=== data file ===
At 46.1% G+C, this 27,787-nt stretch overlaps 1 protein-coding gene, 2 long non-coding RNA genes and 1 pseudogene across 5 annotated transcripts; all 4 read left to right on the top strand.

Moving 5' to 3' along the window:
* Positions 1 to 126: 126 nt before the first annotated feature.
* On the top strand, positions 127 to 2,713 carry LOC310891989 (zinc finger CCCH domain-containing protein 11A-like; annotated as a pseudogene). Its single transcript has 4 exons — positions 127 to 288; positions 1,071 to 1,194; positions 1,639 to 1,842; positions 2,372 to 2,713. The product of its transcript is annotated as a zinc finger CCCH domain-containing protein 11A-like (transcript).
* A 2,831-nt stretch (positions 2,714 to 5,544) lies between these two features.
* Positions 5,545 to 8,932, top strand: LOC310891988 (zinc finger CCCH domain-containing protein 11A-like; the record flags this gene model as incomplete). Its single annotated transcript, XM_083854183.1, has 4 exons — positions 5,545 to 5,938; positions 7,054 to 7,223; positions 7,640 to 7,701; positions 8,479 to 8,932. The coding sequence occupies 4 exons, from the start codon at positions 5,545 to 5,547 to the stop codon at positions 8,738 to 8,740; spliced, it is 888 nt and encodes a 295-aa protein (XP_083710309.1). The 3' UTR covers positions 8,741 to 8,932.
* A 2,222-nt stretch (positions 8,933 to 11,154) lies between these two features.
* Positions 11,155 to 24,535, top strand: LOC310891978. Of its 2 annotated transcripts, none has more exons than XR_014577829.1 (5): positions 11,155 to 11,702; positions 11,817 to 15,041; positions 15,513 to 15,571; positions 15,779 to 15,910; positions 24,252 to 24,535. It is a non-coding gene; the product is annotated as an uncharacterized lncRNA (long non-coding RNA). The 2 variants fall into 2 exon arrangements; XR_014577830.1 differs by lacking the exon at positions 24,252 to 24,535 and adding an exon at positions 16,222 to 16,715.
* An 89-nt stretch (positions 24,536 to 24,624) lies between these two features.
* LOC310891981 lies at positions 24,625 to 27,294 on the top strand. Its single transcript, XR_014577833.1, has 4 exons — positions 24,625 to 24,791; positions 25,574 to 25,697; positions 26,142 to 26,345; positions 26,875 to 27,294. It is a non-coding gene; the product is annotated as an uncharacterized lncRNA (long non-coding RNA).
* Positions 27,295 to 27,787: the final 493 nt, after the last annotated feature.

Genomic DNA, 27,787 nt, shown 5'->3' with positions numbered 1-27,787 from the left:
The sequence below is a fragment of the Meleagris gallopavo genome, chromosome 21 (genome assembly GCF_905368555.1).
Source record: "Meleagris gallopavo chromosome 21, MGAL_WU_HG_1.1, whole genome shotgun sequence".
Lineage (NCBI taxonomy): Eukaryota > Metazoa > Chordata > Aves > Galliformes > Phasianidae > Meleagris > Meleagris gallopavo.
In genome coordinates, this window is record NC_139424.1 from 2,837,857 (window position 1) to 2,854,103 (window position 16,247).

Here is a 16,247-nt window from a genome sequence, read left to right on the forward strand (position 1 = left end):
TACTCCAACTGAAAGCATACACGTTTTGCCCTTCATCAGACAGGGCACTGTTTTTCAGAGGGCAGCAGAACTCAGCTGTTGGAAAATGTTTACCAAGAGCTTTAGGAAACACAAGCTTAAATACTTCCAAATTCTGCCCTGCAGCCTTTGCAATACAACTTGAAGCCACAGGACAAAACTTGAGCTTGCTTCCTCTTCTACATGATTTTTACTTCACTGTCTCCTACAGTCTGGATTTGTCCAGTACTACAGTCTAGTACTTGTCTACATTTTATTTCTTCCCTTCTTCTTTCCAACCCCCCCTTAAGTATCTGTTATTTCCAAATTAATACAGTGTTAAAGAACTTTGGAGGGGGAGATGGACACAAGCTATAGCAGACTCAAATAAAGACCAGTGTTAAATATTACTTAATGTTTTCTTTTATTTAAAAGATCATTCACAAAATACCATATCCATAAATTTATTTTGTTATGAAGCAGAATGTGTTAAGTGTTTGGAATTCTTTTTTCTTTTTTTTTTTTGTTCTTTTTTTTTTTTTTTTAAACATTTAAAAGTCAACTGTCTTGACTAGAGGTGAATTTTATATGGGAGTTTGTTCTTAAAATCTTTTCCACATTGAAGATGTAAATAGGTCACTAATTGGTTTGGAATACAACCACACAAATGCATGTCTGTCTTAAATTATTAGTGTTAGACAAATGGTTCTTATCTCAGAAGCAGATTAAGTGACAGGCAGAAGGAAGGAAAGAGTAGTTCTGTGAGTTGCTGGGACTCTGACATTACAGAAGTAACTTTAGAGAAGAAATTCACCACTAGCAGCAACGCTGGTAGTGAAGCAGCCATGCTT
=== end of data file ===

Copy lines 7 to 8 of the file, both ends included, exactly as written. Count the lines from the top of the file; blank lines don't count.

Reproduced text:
* A 2,222-nt stretch (positions 8,933 to 11,154) lies between these two features.
* Positions 11,155 to 24,535, top strand: LOC310891978. Of its 2 annotated transcripts, none has more exons than XR_014577829.1 (5): positions 11,155 to 11,702; positions 11,817 to 15,041; positions 15,513 to 15,571; positions 15,779 to 15,910; positions 24,252 to 24,535. It is a non-coding gene; the product is annotated as an uncharacterized lncRNA (long non-coding RNA). The 2 variants fall into 2 exon arrangements; XR_014577830.1 differs by lacking the exon at positions 24,252 to 24,535 and adding an exon at positions 16,222 to 16,715.